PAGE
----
According to the 2010 U.S. Census, the population of Bolivar County fell to 34,185 and the Mississippi Code Annotated Section 9-11-02 says the county is now only entitled to have two justice court judges and two constables.
“Under the 2010 census data, it had revealed that Bolivar County has less than 35,000 people. There was a state law that was established by the legislature when they set the constable districts up in 1984, that the number of justice court judges and constables will be based on population and if you were over 35,000 you would have three, and if you are under that number you had two,” said Ellis Turnage, an attorney who has been working on the county’s redistricting plans, at special meeting with the county supervisors in June.
During the meeting in June, the county supervisors approved to petition the court to allow the elections to continue under the current district lines and have a new plan in place for the next term’s elections.
“That issue was revealed when we were doing the redistricting for our supervisors, so time didn’t allow us to do the supervisor districts and do the justice court judges and constables as well,” explained Supervisor Andrew Williams. “We made an initial effort to do so. We drew up a preliminary plan but we didn’t have enough time to follow through, we were in a rush to meet the primary election.”
According to Williams, there was a court hearing on this matter on Nov. 23 and representatives of the constables and the judges were there.
“I went to the hearing also and they reached a compromise that the board of supervisors had done their due diligence trying to come up with a plan, to try to have a plan ready for this past election, so the judge made a ruling that the three justice court judges and three constables will be allowed to carry out this term in office starting January 2012 through December 2016,” said Williams. “And in the mean time, the supervisors are required to come up with a redistricting plan for just two constables and justice court judges before the next election in 2016.”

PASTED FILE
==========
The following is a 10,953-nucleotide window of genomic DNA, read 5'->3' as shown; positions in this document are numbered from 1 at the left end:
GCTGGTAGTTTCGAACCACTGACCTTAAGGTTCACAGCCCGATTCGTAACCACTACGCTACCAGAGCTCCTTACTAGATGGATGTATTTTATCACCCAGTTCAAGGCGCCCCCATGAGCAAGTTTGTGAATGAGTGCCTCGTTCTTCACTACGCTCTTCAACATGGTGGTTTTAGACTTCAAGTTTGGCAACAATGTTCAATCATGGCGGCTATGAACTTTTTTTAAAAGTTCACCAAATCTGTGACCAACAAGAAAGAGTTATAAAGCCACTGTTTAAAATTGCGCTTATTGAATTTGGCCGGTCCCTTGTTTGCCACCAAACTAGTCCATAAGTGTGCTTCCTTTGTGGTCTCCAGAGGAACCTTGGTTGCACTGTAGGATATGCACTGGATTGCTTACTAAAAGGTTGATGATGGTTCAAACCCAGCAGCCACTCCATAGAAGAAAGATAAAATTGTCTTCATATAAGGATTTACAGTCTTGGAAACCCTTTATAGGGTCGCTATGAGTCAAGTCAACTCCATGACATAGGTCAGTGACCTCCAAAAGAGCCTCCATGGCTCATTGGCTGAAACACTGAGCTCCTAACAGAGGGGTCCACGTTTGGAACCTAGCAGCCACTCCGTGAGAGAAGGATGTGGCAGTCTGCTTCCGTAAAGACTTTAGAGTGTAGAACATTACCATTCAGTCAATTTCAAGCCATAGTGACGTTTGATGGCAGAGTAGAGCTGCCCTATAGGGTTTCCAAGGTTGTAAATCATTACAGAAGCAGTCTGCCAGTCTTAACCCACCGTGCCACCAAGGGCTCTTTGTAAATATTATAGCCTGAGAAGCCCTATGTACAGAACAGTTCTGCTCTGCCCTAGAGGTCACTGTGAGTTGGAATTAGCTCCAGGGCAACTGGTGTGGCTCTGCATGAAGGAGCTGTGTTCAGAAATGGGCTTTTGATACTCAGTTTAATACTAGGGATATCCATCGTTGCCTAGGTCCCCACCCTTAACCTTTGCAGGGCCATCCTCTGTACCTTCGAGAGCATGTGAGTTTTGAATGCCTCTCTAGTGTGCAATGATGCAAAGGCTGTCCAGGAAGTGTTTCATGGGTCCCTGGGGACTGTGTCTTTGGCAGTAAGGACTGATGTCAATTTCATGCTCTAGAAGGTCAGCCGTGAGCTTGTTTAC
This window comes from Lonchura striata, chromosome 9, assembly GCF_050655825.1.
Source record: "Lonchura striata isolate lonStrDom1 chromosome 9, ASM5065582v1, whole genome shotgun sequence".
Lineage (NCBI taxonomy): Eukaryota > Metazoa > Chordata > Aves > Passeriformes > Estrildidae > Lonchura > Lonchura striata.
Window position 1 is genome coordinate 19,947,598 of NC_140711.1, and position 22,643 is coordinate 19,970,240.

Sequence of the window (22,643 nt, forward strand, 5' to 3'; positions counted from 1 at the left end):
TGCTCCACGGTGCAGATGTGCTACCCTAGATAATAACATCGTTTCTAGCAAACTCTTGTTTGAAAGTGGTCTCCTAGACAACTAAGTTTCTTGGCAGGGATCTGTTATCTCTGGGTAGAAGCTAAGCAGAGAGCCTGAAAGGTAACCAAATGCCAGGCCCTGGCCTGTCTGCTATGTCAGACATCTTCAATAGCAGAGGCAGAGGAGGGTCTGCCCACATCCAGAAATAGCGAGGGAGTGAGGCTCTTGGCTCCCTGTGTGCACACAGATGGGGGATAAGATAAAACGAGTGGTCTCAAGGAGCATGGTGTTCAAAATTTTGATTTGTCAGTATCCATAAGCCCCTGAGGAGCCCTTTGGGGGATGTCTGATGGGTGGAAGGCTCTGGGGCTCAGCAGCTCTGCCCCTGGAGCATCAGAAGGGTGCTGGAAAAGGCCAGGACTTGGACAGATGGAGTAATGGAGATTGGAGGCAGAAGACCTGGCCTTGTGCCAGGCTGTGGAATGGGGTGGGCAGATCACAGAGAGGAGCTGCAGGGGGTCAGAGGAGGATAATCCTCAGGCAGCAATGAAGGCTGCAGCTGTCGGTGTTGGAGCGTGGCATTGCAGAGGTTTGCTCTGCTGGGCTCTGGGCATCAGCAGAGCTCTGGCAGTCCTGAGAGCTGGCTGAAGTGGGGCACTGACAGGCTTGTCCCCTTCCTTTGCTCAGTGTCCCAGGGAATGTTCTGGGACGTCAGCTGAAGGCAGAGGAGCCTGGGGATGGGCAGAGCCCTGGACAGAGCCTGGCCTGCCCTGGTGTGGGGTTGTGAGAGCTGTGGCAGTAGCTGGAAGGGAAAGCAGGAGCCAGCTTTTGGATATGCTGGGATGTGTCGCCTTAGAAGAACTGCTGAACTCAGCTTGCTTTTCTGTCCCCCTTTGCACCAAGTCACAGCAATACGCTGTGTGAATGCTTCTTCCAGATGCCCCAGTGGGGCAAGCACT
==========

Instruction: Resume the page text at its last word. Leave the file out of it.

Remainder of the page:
Williams went on to say it was a two-fold ruling allowing these individuals to sit the whole term of office for four years and authorizing the chancery clerk to disperse county funds from the treasury to pay the salaries of those individuals.
Bolivar County Administrator Will Hooker said, “The redistricting plans for the justice court judges and constables will be set before the next election, and it will be in effect at the next election, so we have to have it ready prior to the election.”
Williams explained once they design a plan, it goes to the federal department of justice and they have to preclear the redistricting plan.
“So we’re going to start working next year on the plan so that everything will already be in place by the time the next election comes around,” he said.